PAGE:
Over time, improvements in the speed of computer hardware and in the mathematics behind the methods of expressing real world objects in terms of solids and surfaces with form, texture, colour and purpose allowed CAD to become significantly more useful by allowing designers to 'model' designs rather than simply draw them. These 'virtual' models (described as mathematical algorithms in the software) are then displayed on screen as 3D models that the designer can interact with, changing its form, shape, colour, and environment. Today most 2D drawings are produced as a result of modeling the desired outcome in 3D first. Interestingly many of the initial ideas that are catalysts for 3D design are still drawn by hand on 2D paper using a pen or pencil before being transposed into digital for using CAD. At the other end of the scale, in many manufacturing processes 2D drawings are no longer needed and the models surface or solids data is used to directly manufacture the object itself by Computer Assisted Manufacturing (CAM) processes.

CAD for every purpose

Because of its huge importance, CAD is a driving force in almost all areas of scientific research from nanotechnology to exploring space and is used in nearly all areas of traditional design including CAD for architecture, CAD for interior design, CAD for product design, CAD for manufacturing design, CAD for mechanical design, CAD for electrical design, CAD for electronics design and printed circuits, CAD for furniture design, CAD for signage, CAD for landscape design, CAD for movie making and more.

CAD is what could be defined as a revolution in our creative world. No other set of tools has changed the way we design and manufacture our world as much in all of mans' history on this planet.

CAD has allowed the process of communicating design ideas from the designer to the client to manufacturer in a way that leaves little room for delay or misunderstanding. The creation of drawings and virtual 3D models can mean that prototyping of designs is no longer required. Virtual models can be visualised and engineered without the need to construct real world models first, this then leads to more rapid and more reliable final construction or manufacturing, and because designs can be communicated between countries over vast distances electronically in complete 3D detail from all angles, manufacturing can be outsourced to the most efficient or least expensive suppliers.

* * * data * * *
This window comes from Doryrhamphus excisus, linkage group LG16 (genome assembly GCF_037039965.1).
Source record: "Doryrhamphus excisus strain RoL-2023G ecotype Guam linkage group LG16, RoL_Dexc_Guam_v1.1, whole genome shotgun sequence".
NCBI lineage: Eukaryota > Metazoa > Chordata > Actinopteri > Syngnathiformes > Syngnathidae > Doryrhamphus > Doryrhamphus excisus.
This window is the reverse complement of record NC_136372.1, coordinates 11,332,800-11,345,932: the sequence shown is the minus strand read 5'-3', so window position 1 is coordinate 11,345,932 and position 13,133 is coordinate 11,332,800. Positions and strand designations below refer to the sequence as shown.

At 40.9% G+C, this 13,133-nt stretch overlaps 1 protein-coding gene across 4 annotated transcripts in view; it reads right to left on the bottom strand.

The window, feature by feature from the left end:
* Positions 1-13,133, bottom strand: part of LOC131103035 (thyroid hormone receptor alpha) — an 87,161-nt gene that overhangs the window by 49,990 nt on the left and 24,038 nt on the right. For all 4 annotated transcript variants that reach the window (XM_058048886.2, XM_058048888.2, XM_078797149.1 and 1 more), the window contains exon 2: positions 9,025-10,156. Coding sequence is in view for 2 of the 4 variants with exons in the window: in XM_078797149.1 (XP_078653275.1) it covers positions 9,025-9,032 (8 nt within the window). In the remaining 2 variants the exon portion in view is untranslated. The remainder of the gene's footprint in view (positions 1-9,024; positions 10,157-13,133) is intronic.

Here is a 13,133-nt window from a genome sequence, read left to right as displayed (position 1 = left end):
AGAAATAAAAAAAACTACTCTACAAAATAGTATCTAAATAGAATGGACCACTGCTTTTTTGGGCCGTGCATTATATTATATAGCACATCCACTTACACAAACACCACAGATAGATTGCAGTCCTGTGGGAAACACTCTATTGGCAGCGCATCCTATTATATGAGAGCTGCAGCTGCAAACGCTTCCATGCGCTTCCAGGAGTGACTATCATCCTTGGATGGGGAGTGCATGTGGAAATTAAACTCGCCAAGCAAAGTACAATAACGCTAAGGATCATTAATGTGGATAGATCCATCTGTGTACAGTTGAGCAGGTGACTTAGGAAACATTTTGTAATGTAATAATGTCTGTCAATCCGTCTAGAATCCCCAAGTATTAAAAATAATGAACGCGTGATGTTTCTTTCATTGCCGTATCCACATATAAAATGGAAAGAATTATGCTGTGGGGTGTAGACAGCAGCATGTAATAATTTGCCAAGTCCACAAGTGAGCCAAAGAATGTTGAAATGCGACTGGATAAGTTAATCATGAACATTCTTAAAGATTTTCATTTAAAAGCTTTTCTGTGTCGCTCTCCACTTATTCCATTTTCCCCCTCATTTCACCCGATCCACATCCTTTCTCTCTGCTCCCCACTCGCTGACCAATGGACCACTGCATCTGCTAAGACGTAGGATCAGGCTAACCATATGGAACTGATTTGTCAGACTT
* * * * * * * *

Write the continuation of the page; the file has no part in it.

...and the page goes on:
To keep the benefits of CAD in context, there are still currently times when the use of pen and paper is a better medium than CAD tools in their current form although this too will change. Due in part to our method of learning design by first using crayons or chalk or pencil, we typically become more adept at using our hands directly connected to a drawing tool such as pen or pencil to convey our design thoughts in the most fluid manner, without thought to the process.

It is envisaged that with the advent of faster processors and touch screen or 3D virtual screen technology CAD will take the next leap and allow the designer to be immersed in the scene with direct contact of his or her body gestures to the design process. Waiving of the hand, pushing of the elbow, nodding of the head and verbal direction may all be able to be interpreted by the advanced CAD tools of the near future and we suggest this will eventually be surpassed by direct link to the brain. Rember, the CAD we have today wasn't even dreamt of only a few years ago.